Delegate Scott Lingamfelter (R-31) who represents parts of Prince William and Fauquier counties received praise from the News & Messenger. In an opinion article in the paper they praise Delegate Lingamfelter for uncovering $8 million in waste the state government spends on unnecessary printing.
As the paper puts it “These are the types of ideas we like to see from our legislators.”
Millions of reasons to thank Lingamfelter
Published: January 25, 2009
With a $3.2 billion budget shortfall staring down the Virginia General Assembly like a bull eyeing a matador who forgot his cape, tough decisions need to be made. Gov. Timothy M. Kaine and others have scoured the budget looking for anything that can go. And then came Del. Scott Lingamfelter, R-31st, rushing into the bullring, capote in hand.
A revelation, which took place when he was staring at a pile of government-produced papers stacked in his home, brought Lingamfelter to an important and frugal question: “Just how much does it cost the government to print all of its worthless paper products anyway?”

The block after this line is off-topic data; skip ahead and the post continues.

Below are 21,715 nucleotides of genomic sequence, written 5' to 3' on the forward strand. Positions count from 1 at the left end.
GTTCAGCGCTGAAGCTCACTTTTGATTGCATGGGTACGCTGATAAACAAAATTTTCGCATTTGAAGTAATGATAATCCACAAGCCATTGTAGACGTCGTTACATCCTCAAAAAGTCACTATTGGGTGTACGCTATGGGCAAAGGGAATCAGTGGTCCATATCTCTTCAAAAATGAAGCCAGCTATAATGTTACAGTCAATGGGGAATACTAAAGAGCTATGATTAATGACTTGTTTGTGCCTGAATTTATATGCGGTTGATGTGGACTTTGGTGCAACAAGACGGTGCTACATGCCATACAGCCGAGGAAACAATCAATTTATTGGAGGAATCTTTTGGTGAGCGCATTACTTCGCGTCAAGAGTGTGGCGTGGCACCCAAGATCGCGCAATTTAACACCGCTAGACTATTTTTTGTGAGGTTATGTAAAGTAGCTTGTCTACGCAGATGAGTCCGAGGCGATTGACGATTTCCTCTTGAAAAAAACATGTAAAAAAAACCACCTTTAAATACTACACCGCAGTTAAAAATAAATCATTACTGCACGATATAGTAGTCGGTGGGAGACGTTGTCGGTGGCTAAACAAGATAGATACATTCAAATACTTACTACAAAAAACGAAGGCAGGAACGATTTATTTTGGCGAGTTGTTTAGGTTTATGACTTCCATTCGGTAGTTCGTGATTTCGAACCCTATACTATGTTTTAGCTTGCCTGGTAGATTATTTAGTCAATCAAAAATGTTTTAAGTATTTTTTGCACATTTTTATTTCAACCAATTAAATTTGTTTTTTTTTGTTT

Annual reports, executive agency studies and other products are churned out by the Virginia government and distributed out into the Ether, often never to be read. Given our modern Internet age, most of these printed items could simply be put online.
Lingamfelter put in a Freedom of Information Act request to the governor’s office and discovered that the state spends (wastes) more than $8 million a year on this stuff. Lingamfelter revealed his discovery to Kaine, and the governor instituted a freeze on unnecessary printing. As quick as that, Virginia has a little more money in its pocket.
These are the types of ideas we like to see from our legislators. While there are, of course, plenty of programs that must be reviewed, prioritized and, perhaps, eradicated, there are other places in the budget where money could be cut with barely a whimper. Lingamfelter found one from the comfort of his home, and he is to be commended for his perception and his action. He demonstrated one quality a legislator should have — discernment.
For in the end, this isn’t a Republican or a Democrat thing. Both parties should be in favor of eliminating waste. But the story we are told is that the Republicans do it better. Well, one point for the GOP, assist by Lingamfelter.